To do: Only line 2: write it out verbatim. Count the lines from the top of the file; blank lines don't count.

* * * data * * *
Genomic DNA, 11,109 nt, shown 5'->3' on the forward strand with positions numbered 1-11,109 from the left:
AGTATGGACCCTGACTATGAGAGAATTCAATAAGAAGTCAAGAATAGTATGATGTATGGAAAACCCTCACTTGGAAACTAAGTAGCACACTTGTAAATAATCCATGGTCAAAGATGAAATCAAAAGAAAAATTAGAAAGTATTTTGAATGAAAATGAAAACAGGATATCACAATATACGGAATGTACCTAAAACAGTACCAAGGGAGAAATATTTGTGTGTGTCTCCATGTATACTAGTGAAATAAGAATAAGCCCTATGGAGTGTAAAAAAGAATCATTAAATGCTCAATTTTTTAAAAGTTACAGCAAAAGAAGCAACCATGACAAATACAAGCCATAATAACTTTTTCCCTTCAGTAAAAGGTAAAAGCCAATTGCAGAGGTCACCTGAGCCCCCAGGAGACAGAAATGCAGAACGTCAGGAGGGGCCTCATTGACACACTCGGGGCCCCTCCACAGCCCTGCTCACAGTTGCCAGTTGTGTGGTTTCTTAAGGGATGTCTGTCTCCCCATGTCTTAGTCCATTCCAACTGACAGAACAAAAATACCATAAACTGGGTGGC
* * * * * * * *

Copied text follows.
AGTATGGACCCTGACTATGAGAGAATTCAATAAGAAGTCAAGAATAGTATGATGTATGGAAAACCCTCACTTGGAAACTAAGTAGCACACTTGTAAATAATCCATGGTCAAAGATGAAATCAAAAGAAAAATTAGAAAGTATTTTGAATGAAAATGAAAACAGGATATCACAATATACGGAATGTACCTAAAACAGTACCAAGGGAGAAATATTTGTGTGTGTCTCCATGTATACTAGTGAAATAAGAATAAGCCCTATGGAGTGTAAAAAAGAATCATTAAATGCTCAATTTTTTAAAAGTTACAGCAAAAGAAGCAACCATGACAAATACAAGCCATAATAACTTTTTCCCTTCAGTAAAAGGTAAAAGCCAATTGCAGAGGTCACCTGAGCCCCCAGGAGACAGAAATGCAGAACGTCAGGAGGGGCCTCATTGACACACTCGGGGCCCCTCCACAGCCCTGCTCACAGTTGCCAGTTGTGTGGTTTCTTAAGGGATGTCTGTCTCCCCATGTCTTAGTCCATTCCAACTGACAGAACAAAAATACCATAAACTGGGTGGC